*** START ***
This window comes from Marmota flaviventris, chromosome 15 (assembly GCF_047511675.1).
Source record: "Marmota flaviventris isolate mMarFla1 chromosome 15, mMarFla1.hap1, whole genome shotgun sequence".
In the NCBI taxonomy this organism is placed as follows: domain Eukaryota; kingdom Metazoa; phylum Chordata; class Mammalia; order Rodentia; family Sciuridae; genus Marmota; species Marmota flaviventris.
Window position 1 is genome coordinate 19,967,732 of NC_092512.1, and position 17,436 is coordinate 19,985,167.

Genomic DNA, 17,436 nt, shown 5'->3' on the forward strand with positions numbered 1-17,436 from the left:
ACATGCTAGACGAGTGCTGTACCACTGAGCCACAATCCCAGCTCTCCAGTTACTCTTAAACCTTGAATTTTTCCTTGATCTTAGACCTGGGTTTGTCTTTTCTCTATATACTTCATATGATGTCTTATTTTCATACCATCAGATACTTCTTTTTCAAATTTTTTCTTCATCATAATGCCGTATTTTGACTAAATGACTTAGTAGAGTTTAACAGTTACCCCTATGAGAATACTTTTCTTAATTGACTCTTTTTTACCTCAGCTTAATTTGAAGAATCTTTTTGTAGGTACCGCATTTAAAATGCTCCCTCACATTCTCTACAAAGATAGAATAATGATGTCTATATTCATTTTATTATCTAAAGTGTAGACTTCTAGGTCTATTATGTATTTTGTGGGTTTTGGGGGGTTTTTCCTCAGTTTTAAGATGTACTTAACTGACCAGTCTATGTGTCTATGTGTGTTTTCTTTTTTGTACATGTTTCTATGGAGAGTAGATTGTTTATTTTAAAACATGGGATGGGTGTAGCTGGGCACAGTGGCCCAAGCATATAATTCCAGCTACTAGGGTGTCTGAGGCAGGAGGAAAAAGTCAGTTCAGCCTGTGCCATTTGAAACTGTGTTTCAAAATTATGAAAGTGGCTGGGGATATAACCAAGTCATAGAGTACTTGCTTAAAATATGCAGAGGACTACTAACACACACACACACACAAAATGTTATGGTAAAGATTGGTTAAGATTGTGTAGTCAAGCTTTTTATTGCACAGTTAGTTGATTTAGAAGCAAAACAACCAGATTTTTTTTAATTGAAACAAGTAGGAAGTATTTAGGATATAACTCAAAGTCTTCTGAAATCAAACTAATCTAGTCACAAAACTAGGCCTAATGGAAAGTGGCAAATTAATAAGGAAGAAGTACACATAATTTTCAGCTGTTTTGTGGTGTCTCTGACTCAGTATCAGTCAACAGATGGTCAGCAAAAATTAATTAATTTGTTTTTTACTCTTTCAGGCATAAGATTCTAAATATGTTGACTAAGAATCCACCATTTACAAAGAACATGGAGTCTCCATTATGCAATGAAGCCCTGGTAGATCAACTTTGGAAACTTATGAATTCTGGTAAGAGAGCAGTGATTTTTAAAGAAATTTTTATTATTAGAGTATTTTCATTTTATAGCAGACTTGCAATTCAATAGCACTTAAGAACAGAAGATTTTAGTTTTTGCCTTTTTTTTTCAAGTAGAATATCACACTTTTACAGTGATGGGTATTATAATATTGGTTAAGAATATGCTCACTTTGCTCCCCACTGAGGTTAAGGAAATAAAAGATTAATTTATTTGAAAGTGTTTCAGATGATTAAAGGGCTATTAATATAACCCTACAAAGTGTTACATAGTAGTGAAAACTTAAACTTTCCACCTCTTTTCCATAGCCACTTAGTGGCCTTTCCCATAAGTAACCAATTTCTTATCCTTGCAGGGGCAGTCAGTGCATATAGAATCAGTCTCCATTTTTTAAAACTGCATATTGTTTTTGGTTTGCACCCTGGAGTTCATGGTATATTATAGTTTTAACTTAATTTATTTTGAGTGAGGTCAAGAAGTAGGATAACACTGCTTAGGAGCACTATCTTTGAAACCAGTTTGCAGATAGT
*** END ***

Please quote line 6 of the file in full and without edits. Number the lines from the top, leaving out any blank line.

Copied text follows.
ACATGCTAGACGAGTGCTGTACCACTGAGCCACAATCCCAGCTCTCCAGTTACTCTTAAACCTTGAATTTTTCCTTGATCTTAGACCTGGGTTTGTCTTTTCTCTATATACTTCATATGATGTCTTATTTTCATACCATCAGATACTTCTTTTTCAAATTTTTTCTTCATCATAATGCCGTATTTTGACTAAATGACTTAGTAGAGTTTAACAGTTACCCCTATGAGAATACTTTTCTTAATTGACTCTTTTTTACCTCAGCTTAATTTGAAGAATCTTTTTGTAGGTACCGCATTTAAAATGCTCCCTCACATTCTCTACAAAGATAGAATAATGATGTCTATATTCATTTTATTATCTAAAGTGTAGACTTCTAGGTCTATTATGTATTTTGTGGGTTTTGGGGGGTTTTTCCTCAGTTTTAAGATGTACTTAACTGACCAGTCTATGTGTCTATGTGTGTTTTCTTTTTTGTACATGTTTCTATGGAGAGTAGATTGTTTATTTTAAAACATGGGATGGGTGTAGCTGGGCACAGTGGCCCAAGCATATAATTCCAGCTACTAGGGTGTCTGAGGCAGGAGGAAAAAGTCAGTTCAGCCTGTGCCATTTGAAACTGTGTTTCAAAATTATGAAAGTGGCTGGGGATATAACCAAGTCATAGAGTACTTGCTTAAAATATGCAGAGGACTACTAACACACACACACACACAAAATGTTATGGTAAAGATTGGTTAAGATTGTGTAGTCAAGCTTTTTATTGCACAGTTAGTTGATTTAGAAGCAAAACAACCAGATTTTTTTTAATTGAAACAAGTAGGAAGTATTTAGGATATAACTCAAAGTCTTCTGAAATCAAACTAATCTAGTCACAAAACTAGGCCTAATGGAAAGTGGCAAATTAATAAGGAAGAAGTACACATAATTTTCAGCTGTTTTGTGGTGTCTCTGACTCAGTATCAGTCAACAGATGGTCAGCAAAAATTAATTAATTTGTTTTTTACTCTTTCAGGCATAAGATTCTAAATATGTTGACTAAGAATCCACCATTTACAAAGAACATGGAGTCTCCATTATGCAATGAAGCCCTGGTAGATCAACTTTGGAAACTTATGAATTCTGGTAAGAGAGCAGTGATTTTTAAAGAAATTTTTATTATTAGAGTATTTTCATTTTATAGCAGACTTGCAATTCAATAGCACTTAAGAACAGAAGATTTTAGTTTTTGCCTTTTTTTTTCAAGTAGAATATCACACTTTTACAGTGATGGGTATTATAATATTGGTTAAGAATATGCTCACTTTGCTCCCCACTGAGGTTAAGGAAATAAAAGATTAATTTATTTGAAAGTGTTTCAGATGATTAAAGGGCTATTAATATAACCCTACAAAGTGTTACATAGTAGTGAAAACTTAAACTTTCCACCTCTTTTCCATAGCCACTTAGTGGCCTTTCCCATAAGTAACCAATTTCTTATCCTTGCAGGGGCAGTCAGTGCATATAGAATCAGTCTCCATTTTTTAAAACTGCATATTGTTTTTGGTTTGCACCCTGGAGTTCATGGTATATTATAGTTTTAACTTAATTTATTTTGAGTGAGGTCAAGAAGTAGGATAACACTGCTTAGGAGCACTATCTTTGAAACCAGTTTGCAGATAGT